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Arizona republican. [volume] (Phoenix, Ariz.) 1890-1930, March 16, 1914, Image 1

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,VOL. XXIV. NO. 302
Postmaster is Slain When
lie Refuses to Give Com
bination of Safe, and Dead
Body Left in Smouldering
Brother of Dead Man Wires
Secretary Bryan and Gov
ernor Johnson Demanding
Full Investigation of the
SAN DIEGO, March 15. The United
States customs office ar.J the post
office at Tecate, 45 miles from this
city on the American side of the
international line, were totally de
stroyed by fire last night, following
a raid by three men, declared by eye
witnesses to have been Mexicans.
Frank V. Johnson of San Diego,
postmaster at Tecate, was shot to
death when he resisted the bandits,
and his friend, Warren Wiedenbaek,
was perhaps fatally wounded. The
charred remains of Johnson and a
partly-burned American flag were
found at daybreak today when a
posse of citizens started on the trail
jf the desperadoes.
The customs office and the post
office occupied parts of a general
store. The bandits, bent on the rob
bery of both of the government
offices, shot Johnson when he re
fused to give them the combination
of the safe. His corpse was found in
the smouldering ruins, shot through
the heart.
Elliott Johnson, a brother of the
dead man, telegraphed Secretary of
State William Jennings Bryan, Gov
ernor Hiram Johnson and Represen
tative Kettner at Washington de
manding a full investigation. In his
telegram to Secretary Bryan he
placed the full responsibility on Mex
icans. A bitter feeling prevails along the
border, and this feeling was intensi
fied when a crowd of jeering Mex
icans, watching the search of the
ruins, objected to having their pic
tures taken by the newspaper pho
tographers. One Mexican fired at a
Photographer, and for a while an
open battle seemed inevitable. The
photographer was uninjured.
The border for miles on each side
of Tecate is being patroled tonight
by United States troops.
Forward on Torreon
HOUSTON'. March 15 A general
forward movement of both Mexican
federal and rebel armies on Torreon
began early today, preliminary, it is
believed, to the opening of the long
deferred battle for possession of that
city, according to a dispatch to the
Houston Post. In the first skirmishes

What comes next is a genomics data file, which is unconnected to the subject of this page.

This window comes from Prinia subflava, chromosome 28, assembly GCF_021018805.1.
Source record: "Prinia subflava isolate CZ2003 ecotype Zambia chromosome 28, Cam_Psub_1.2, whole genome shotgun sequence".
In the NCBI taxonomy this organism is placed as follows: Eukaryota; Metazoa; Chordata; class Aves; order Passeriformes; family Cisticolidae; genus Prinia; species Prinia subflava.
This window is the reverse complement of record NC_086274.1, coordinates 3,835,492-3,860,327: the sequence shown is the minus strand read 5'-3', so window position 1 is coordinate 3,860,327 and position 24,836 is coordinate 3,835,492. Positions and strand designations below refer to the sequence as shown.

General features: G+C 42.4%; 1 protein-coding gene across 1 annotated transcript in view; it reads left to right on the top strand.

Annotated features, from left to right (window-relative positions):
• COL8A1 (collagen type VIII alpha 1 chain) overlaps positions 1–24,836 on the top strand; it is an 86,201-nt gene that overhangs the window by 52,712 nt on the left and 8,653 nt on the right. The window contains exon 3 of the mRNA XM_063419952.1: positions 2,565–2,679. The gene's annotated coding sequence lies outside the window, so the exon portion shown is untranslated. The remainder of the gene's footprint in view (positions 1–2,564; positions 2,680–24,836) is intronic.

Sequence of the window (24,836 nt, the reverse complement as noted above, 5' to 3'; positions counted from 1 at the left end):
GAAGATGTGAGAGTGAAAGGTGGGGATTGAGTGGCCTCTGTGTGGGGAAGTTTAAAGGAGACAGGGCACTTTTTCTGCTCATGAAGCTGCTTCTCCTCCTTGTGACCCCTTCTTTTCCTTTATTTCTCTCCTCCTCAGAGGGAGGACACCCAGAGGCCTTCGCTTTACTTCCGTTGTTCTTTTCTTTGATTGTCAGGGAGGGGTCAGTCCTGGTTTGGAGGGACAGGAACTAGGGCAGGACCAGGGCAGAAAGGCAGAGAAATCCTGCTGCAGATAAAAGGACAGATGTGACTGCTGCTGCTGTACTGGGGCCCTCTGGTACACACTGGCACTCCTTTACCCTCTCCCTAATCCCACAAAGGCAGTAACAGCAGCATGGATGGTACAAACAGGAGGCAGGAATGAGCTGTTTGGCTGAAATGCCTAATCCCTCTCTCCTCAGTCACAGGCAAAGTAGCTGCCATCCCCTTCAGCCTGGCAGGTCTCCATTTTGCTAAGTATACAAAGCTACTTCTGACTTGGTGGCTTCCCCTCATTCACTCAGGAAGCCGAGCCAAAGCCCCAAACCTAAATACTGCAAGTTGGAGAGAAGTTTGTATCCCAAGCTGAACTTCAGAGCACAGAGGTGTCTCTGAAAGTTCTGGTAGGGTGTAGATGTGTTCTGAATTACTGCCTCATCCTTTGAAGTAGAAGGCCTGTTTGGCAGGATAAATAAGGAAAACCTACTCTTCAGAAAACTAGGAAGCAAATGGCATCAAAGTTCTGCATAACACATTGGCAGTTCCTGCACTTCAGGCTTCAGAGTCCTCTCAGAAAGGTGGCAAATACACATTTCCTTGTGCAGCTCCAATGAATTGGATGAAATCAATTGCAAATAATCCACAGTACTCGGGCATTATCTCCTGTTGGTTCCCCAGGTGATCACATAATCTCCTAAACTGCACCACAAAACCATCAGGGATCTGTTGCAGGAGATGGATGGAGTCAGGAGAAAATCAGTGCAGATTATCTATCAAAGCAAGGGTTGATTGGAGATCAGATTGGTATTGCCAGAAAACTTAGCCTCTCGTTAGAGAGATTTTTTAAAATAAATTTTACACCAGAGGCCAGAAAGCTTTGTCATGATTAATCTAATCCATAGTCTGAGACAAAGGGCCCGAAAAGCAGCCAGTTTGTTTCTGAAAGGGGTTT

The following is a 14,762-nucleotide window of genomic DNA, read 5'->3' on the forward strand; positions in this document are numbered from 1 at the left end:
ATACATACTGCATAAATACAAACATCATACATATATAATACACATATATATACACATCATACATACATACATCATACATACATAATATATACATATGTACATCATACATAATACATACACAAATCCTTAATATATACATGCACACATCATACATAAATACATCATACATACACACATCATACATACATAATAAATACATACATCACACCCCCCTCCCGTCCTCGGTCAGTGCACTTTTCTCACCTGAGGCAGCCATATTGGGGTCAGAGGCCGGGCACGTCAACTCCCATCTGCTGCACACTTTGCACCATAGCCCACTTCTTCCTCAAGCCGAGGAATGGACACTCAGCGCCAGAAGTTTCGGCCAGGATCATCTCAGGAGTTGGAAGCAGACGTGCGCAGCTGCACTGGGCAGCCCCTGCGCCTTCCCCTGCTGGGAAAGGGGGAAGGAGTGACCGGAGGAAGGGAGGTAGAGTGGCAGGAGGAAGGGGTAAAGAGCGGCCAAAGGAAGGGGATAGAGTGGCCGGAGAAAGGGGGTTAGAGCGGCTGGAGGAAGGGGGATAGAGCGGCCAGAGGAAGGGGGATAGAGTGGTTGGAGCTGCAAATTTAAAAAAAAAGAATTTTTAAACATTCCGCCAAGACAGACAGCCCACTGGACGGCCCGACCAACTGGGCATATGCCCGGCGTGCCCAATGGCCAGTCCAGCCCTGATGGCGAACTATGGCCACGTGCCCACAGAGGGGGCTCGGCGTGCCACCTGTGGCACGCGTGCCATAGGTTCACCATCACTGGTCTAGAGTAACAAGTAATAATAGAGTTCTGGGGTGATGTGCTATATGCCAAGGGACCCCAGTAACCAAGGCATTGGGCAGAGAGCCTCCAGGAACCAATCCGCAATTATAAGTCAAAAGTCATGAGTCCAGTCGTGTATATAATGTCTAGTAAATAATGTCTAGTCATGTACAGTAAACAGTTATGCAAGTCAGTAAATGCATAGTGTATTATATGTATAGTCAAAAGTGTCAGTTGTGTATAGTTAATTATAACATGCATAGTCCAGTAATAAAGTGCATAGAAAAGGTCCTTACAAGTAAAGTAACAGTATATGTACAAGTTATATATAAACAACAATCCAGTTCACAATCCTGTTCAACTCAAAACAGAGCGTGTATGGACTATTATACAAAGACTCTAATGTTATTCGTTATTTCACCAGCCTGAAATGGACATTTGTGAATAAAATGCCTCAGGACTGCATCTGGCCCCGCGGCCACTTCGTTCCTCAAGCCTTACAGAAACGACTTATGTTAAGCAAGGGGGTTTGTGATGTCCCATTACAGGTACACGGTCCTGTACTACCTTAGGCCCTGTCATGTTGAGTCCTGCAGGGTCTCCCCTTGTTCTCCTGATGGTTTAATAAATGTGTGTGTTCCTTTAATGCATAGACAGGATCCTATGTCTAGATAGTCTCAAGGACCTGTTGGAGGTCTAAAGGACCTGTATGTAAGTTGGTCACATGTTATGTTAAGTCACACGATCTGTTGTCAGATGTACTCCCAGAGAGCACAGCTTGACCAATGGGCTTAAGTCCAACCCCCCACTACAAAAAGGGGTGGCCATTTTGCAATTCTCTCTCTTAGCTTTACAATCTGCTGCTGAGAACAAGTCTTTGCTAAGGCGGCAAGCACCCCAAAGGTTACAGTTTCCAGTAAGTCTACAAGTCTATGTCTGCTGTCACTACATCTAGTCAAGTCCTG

the constitutionalists, it is said, were
put to flight, but in the later minor
engagements the rebels are reported
to have been victorious.
The advance of the rebels was
hastened by the interception of a
wireless message from Huerta to
General Velasco, commandant at Tor
reon, directing the federal troops to
take the offensive against the rebels.
Reports Are Censored
JUAREZ, March 15. The inaugu
ration of a rigid censorship over tele
graph lines tonight is believed here
to indicate that important fighting
has already occurred in the Torreon
region or that Villa has begun his
long-awaited attack on Torreon. The
chief operator here said that press
(Continued on Page Eleven.)
U. S. Government Responsible
For Border Outrages-Colquitt
(Special to The Republican.) t
AUSTIN'. Texas, March 13. That j
the United States government is
largely responsible for the murders I
find outrages along the Texas border,
is the opinion of Gov Colquitt. He is
outspoken in his criticism of the
policy of President Wilson and Sec
retary of State Bryan.
"I take the position that each state
has the right of self-defense and
ought to defend that right when the
federal government does not afford
the necessary protection." recently
declared the governor. "I have not
hesitated to pursue such a course as
would give Texas all the protection
that this state can give."
Although Gov. Colquitt did not say
that he had directed Capt. J. J. San
ders of the Texas rangers to recover
the body of Clement Vergara from
Hidalgo he intimated that the officer
was aware the body was to be re
turned to Texas soil.
"I prefer not to express any opin
ion as to what might be done by the
rangers in case of any emergency in
the future," the governor continued.
f I think the United States govern-
Inent ought to abandon its naniby-
lamby policy with reference to
Mexico and pursue a vigorous, toursa
li the end that American citizens are
I'otected in their lives and prop-kv."
i' V
;' -Gustavo Bauch,
Slayer Of Bauch
Probably Known
To Commission
(Special to Th.
ranza investigation
li 15. The C.ir-
n commission, heud
Fraustro, which is
deaths of Gustave
an citizen, and Wil
a. British subjc-',
its suspicions that
ed by General
probing into the
Bauch, an Americ
Ham S. Benton,
openly expresses
Colonel A Vila, eonion rder a t Juarez,
shot Bauch, and that Major Fiorro
was the actual slayer of lienton in
Villa's office. The Carranza military
euurt first will take up the matter of
the murder of Bauch. (
Back of this announcement is the
statement that the Kierro inquiry is
not to be an opera bouffe proceeding,
but really means business, and that,
if the suspected officers are found
guilty of murder the penalty will be
General Fraustro's commission is
empowered by Carranza to bring be
fore it all witnesses from any of the
divisions of the constitutionalist
army. The orders declare tha even
General Villa may be recalled from
the front to give testimony.
The commission already has begun
work, but the hearings are secret.
It is not thought, however, that the
Carranza commission will attempt to
exercise its authority until after the
impending battle at Torreon has been
What aroused Carranza to imme
diate action in the matter of naming
a military conrt is said not to have
been the Benton affair, but the Bauch
tragedy. Information came to the
first chief of the constitutionalists
that General Villa, was in no way re
sponsible for the killing of Bauch,
but that the American was executed
after a heated discussion by Juarez